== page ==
Addition (3rd August 2011); If the market is to be trusted, that core Europe will exclude Italy and Spain and hold a very limited number of countries...Would Brussels still be the capital, given Belguim's spreads?
Sunday, 31 July 2011
Monday, 25 July 2011
China has been concerned about the value of the US dollar since the U.S. Federal Reserve adopted a loose monetary policy in the wake of the financial crisis. At end April this year, China’s FX reserves stood at US$ 3.2 trn. But while in the past China’s US dollar acquisitions and FX reserves grew in tandem, the US dollar share of China’s bond purchases has come down considerably. According to research at Standard Chartered, the difference between China’s new FX reserves and its purchases of US assets has grown to a record gap of $ 150bn this year, or 76 per cent of China’s total 2011 FX reserve additions (up to end April). China is buying something else. Something non-American.
Euro assets are the only other sizable diversification from the US dollar available to China for its burgeoning forex reserves. The Economist recently quoted BNY Mellon estimates that around a quarter of China’s reserves are now in euro-denominated assets. Given the recent pace of accumulation—around $200 billion a quarter—that would suggest that $ 150 billion-200 billion of Chinese reserves have found their way to the euro zone since last summer. The Chinese may have been buying as much sovereign debt from struggling states as the European Central Bank (ECB) has. China is interested in AAA European debt issued through the European Financial Stability Facility (EFSF), according to statements from the EFSF CEO Klaus Regling. AAA-rated debt yields higher for Euro than for US dollar assets – part of the attraction apart from diversification motives. Last week’s decision by EU leaders to back European peripheral credit with ‘Eurobonds’ will lead to deeper, more liquid bond markets in Europe. For Asian investors who look for deep bond markets to invest in, this should provide further reason to divest from the US into Europe.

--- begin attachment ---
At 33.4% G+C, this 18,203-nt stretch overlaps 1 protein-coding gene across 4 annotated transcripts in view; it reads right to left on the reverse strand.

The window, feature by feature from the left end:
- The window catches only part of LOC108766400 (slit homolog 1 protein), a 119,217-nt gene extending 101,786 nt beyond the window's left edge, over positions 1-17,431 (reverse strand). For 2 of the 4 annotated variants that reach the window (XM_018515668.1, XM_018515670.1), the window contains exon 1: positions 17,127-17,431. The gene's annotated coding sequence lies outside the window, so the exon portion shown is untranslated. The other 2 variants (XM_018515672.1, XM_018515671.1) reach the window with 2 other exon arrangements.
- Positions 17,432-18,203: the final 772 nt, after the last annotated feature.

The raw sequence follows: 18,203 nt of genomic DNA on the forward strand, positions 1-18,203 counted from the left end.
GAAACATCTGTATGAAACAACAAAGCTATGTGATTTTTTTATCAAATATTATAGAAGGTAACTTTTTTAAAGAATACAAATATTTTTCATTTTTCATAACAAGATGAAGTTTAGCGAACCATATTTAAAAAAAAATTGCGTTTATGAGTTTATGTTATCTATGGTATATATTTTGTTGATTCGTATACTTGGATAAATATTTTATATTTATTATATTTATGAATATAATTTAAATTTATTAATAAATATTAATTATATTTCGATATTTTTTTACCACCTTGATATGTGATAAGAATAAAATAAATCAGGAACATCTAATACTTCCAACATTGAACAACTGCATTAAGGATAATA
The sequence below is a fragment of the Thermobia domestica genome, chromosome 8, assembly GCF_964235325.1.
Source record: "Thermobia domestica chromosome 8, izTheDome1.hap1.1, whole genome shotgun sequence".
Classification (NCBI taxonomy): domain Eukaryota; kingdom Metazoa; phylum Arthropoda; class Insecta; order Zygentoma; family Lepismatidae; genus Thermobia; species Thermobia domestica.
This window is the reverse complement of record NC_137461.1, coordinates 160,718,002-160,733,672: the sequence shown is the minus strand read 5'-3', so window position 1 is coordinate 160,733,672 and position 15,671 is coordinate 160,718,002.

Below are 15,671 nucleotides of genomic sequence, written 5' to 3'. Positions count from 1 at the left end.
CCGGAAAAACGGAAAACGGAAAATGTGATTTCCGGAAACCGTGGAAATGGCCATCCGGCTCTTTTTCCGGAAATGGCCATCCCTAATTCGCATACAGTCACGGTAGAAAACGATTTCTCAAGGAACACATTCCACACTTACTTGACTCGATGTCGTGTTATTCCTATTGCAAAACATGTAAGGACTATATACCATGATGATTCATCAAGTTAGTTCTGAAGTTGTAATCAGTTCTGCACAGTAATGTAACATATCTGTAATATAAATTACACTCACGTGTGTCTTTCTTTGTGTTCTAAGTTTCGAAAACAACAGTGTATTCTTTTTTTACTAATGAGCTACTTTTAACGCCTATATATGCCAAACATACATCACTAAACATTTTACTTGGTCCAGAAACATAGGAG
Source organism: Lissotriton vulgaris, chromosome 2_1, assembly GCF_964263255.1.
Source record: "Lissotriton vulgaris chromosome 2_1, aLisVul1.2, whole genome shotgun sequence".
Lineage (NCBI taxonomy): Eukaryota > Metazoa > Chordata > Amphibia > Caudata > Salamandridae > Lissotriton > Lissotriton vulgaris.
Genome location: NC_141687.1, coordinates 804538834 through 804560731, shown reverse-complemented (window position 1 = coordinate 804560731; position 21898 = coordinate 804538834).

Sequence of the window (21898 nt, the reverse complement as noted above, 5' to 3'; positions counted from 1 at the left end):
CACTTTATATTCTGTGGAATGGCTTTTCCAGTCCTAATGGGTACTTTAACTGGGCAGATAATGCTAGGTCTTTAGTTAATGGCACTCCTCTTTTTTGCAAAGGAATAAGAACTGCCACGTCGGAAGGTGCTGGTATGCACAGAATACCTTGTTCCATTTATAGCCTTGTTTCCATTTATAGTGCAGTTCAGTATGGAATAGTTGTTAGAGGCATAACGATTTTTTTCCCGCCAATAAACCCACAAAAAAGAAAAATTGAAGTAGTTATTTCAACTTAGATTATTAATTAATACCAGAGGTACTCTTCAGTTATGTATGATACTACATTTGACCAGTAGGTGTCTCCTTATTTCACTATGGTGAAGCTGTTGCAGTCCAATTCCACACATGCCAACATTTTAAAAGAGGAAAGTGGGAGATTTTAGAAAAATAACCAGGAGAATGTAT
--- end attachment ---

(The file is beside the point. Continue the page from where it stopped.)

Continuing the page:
China invests excess savings not just in liquid debt instruments, but also in equity assets, for example through sovereign wealth funds. Adding up China’s five (!) sovereign wealth funds (SAFE Investment Company; China Investment Corporation; Hong Kong Monetary Investment Authority; National Social Security Fund; China-Africa Development Fund), the SWF Institute reports current assets to total US$ 1.34 trn. Private individual and corporate investors take stakes as well, as China wants to diversify away from financial into real assets. The figure above (from The Economist) shows that although Europe lacks behind Asia, Latin America, and Africa as host of China’s foreign direct investment stock, the Old Continent reported in 2009 the highest percentage increase of Chinese FDI purchases. China has the reputation to love infrastructure assets. Peripheral Europe will be forced to privatise exactly those state assets that China is keen on. This is how the Chinese state-owned company Cosco, for example, could buy up the Greek port of Piraeus, with the idea of turning it into a beachhead for Chinese exports into Europe.